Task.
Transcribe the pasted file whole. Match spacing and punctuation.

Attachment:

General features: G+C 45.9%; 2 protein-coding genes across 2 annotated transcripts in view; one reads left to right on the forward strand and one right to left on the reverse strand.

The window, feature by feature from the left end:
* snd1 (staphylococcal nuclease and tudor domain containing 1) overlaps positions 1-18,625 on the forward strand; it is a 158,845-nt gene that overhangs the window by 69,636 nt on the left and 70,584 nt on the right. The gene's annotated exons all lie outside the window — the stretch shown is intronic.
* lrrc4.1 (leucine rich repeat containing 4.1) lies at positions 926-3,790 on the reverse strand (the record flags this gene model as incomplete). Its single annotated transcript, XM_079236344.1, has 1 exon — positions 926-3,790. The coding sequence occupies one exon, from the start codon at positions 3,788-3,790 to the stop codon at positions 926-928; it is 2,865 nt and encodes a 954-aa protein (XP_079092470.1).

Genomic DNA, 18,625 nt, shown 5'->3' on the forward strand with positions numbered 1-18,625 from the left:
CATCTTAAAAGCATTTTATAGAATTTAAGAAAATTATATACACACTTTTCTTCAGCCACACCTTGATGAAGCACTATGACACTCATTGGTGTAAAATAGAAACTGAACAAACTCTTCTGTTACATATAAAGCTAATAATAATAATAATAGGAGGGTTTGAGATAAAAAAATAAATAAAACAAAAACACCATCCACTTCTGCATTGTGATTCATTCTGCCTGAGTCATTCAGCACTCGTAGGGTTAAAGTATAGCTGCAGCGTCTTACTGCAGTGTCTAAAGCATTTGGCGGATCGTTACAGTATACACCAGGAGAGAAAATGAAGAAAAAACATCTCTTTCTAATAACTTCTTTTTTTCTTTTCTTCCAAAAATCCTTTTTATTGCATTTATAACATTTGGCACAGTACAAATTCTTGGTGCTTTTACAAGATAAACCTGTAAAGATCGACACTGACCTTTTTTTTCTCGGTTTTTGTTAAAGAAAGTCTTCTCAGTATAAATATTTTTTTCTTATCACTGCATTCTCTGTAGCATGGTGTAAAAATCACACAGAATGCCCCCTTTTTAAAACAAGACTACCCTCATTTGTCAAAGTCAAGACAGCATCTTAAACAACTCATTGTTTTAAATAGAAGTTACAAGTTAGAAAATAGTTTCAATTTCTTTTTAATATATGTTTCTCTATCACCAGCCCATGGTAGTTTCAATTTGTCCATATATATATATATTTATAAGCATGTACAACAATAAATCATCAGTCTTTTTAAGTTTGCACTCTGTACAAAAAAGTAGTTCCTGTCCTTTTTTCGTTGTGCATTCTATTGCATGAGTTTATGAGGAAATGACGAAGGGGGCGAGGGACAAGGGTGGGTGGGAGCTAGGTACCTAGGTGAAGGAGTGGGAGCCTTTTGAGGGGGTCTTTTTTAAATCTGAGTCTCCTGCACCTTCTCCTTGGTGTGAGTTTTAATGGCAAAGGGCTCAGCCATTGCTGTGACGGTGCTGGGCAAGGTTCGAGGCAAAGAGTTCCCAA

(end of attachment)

General features: G+C 45.9%; 2 protein-coding genes across 2 annotated transcripts in view; one reads left to right on the forward strand and one right to left on the reverse strand.

The window, feature by feature from the left end:
* snd1 (staphylococcal nuclease and tudor domain containing 1) overlaps positions 1-18,625 on the forward strand; it is a 158,845-nt gene that overhangs the window by 69,636 nt on the left and 70,584 nt on the right. The gene's annotated exons all lie outside the window — the stretch shown is intronic.
* lrrc4.1 (leucine rich repeat containing 4.1) lies at positions 926-3,790 on the reverse strand (the record flags this gene model as incomplete). Its single annotated transcript, XM_079236344.1, has 1 exon — positions 926-3,790. The coding sequence occupies one exon, from the start codon at positions 3,788-3,790 to the stop codon at positions 926-928; it is 2,865 nt and encodes a 954-aa protein (XP_079092470.1).

Genomic DNA, 18,625 nt, shown 5'->3' on the forward strand with positions numbered 1-18,625 from the left:
CATCTTAAAAGCATTTTATAGAATTTAAGAAAATTATATACACACTTTTCTTCAGCCACACCTTGATGAAGCACTATGACACTCATTGGTGTAAAATAGAAACTGAACAAACTCTTCTGTTACATATAAAGCTAATAATAATAATAATAGGAGGGTTTGAGATAAAAAAATAAATAAAACAAAAACACCATCCACTTCTGCATTGTGATTCATTCTGCCTGAGTCATTCAGCACTCGTAGGGTTAAAGTATAGCTGCAGCGTCTTACTGCAGTGTCTAAAGCATTTGGCGGATCGTTACAGTATACACCAGGAGAGAAAATGAAGAAAAAACATCTCTTTCTAATAACTTCTTTTTTTCTTTTCTTCCAAAAATCCTTTTTATTGCATTTATAACATTTGGCACAGTACAAATTCTTGGTGCTTTTACAAGATAAACCTGTAAAGATCGACACTGACCTTTTTTTTCTCGGTTTTTGTTAAAGAAAGTCTTCTCAGTATAAATATTTTTTTCTTATCACTGCATTCTCTGTAGCATGGTGTAAAAATCACACAGAATGCCCCCTTTTTAAAACAAGACTACCCTCATTTGTCAAAGTCAAGACAGCATCTTAAACAACTCATTGTTTTAAATAGAAGTTACAAGTTAGAAAATAGTTTCAATTTCTTTTTAATATATGTTTCTCTATCACCAGCCCATGGTAGTTTCAATTTGTCCATATATATATATATTTATAAGCATGTACAACAATAAATCATCAGTCTTTTTAAGTTTGCACTCTGTACAAAAAAGTAGTTCCTGTCCTTTTTTCGTTGTGCATTCTATTGCATGAGTTTATGAGGAAATGACGAAGGGGGCGAGGGACAAGGGTGGGTGGGAGCTAGGTACCTAGGTGAAGGAGTGGGAGCCTTTTGAGGGGGTCTTTTTTAAATCTGAGTCTCCTGCACCTTCTCCTTGGTGTGAGTTTTAATGGCAAAGGGCTCAGCCATTGCTGTGACGGTGCTGGGCAAGGTTCGAGGCAAAGAGTTCCCAA